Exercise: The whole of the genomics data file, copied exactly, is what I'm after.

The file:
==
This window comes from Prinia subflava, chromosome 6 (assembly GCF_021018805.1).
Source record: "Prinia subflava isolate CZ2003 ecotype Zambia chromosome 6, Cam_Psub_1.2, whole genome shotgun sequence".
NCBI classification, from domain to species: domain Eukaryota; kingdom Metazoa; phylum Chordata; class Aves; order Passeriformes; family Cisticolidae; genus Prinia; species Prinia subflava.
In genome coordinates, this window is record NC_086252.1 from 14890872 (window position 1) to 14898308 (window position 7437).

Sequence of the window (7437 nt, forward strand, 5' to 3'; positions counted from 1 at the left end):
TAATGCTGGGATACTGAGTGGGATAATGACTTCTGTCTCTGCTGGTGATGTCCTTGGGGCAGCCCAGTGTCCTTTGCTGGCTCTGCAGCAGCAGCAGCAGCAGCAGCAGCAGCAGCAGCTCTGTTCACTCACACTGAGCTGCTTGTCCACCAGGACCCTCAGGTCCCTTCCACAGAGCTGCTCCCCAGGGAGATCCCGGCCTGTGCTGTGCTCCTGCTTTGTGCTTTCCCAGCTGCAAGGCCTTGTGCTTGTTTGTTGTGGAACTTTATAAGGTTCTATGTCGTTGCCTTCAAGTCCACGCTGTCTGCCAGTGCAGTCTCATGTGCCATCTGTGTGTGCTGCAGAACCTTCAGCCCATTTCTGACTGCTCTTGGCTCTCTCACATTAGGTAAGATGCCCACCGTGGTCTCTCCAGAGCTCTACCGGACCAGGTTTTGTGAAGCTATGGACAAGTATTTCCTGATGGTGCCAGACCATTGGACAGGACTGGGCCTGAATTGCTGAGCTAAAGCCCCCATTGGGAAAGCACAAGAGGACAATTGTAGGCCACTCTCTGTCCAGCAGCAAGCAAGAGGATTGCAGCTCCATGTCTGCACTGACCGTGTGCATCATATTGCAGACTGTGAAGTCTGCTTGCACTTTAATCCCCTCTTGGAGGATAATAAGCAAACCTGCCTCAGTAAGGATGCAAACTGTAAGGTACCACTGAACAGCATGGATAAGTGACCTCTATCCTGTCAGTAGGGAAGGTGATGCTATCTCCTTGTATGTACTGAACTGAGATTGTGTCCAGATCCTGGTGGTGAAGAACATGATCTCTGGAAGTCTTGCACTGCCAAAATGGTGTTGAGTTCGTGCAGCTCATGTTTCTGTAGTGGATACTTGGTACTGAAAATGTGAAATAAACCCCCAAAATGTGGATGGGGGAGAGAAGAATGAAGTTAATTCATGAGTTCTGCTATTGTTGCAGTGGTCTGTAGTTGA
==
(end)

This window comes from Prinia subflava, chromosome 6 (assembly GCF_021018805.1).
Source record: "Prinia subflava isolate CZ2003 ecotype Zambia chromosome 6, Cam_Psub_1.2, whole genome shotgun sequence".
NCBI classification, from domain to species: domain Eukaryota; kingdom Metazoa; phylum Chordata; class Aves; order Passeriformes; family Cisticolidae; genus Prinia; species Prinia subflava.
In genome coordinates, this window is record NC_086252.1 from 14890872 (window position 1) to 14898308 (window position 7437).

Sequence of the window (7437 nt, forward strand, 5' to 3'; positions counted from 1 at the left end):
TAATGCTGGGATACTGAGTGGGATAATGACTTCTGTCTCTGCTGGTGATGTCCTTGGGGCAGCCCAGTGTCCTTTGCTGGCTCTGCAGCAGCAGCAGCAGCAGCAGCAGCAGCAGCAGCTCTGTTCACTCACACTGAGCTGCTTGTCCACCAGGACCCTCAGGTCCCTTCCACAGAGCTGCTCCCCAGGGAGATCCCGGCCTGTGCTGTGCTCCTGCTTTGTGCTTTCCCAGCTGCAAGGCCTTGTGCTTGTTTGTTGTGGAACTTTATAAGGTTCTATGTCGTTGCCTTCAAGTCCACGCTGTCTGCCAGTGCAGTCTCATGTGCCATCTGTGTGTGCTGCAGAACCTTCAGCCCATTTCTGACTGCTCTTGGCTCTCTCACATTAGGTAAGATGCCCACCGTGGTCTCTCCAGAGCTCTACCGGACCAGGTTTTGTGAAGCTATGGACAAGTATTTCCTGATGGTGCCAGACCATTGGACAGGACTGGGCCTGAATTGCTGAGCTAAAGCCCCCATTGGGAAAGCACAAGAGGACAATTGTAGGCCACTCTCTGTCCAGCAGCAAGCAAGAGGATTGCAGCTCCATGTCTGCACTGACCGTGTGCATCATATTGCAGACTGTGAAGTCTGCTTGCACTTTAATCCCCTCTTGGAGGATAATAAGCAAACCTGCCTCAGTAAGGATGCAAACTGTAAGGTACCACTGAACAGCATGGATAAGTGACCTCTATCCTGTCAGTAGGGAAGGTGATGCTATCTCCTTGTATGTACTGAACTGAGATTGTGTCCAGATCCTGGTGGTGAAGAACATGATCTCTGGAAGTCTTGCACTGCCAAAATGGTGTTGAGTTCGTGCAGCTCATGTTTCTGTAGTGGATACTTGGTACTGAAAATGTGAAATAAACCCCCAAAATGTGGATGGGGGAGAGAAGAATGAAGTTAATTCATGAGTTCTGCTATTGTTGCAGTGGTCTGTAGTTGA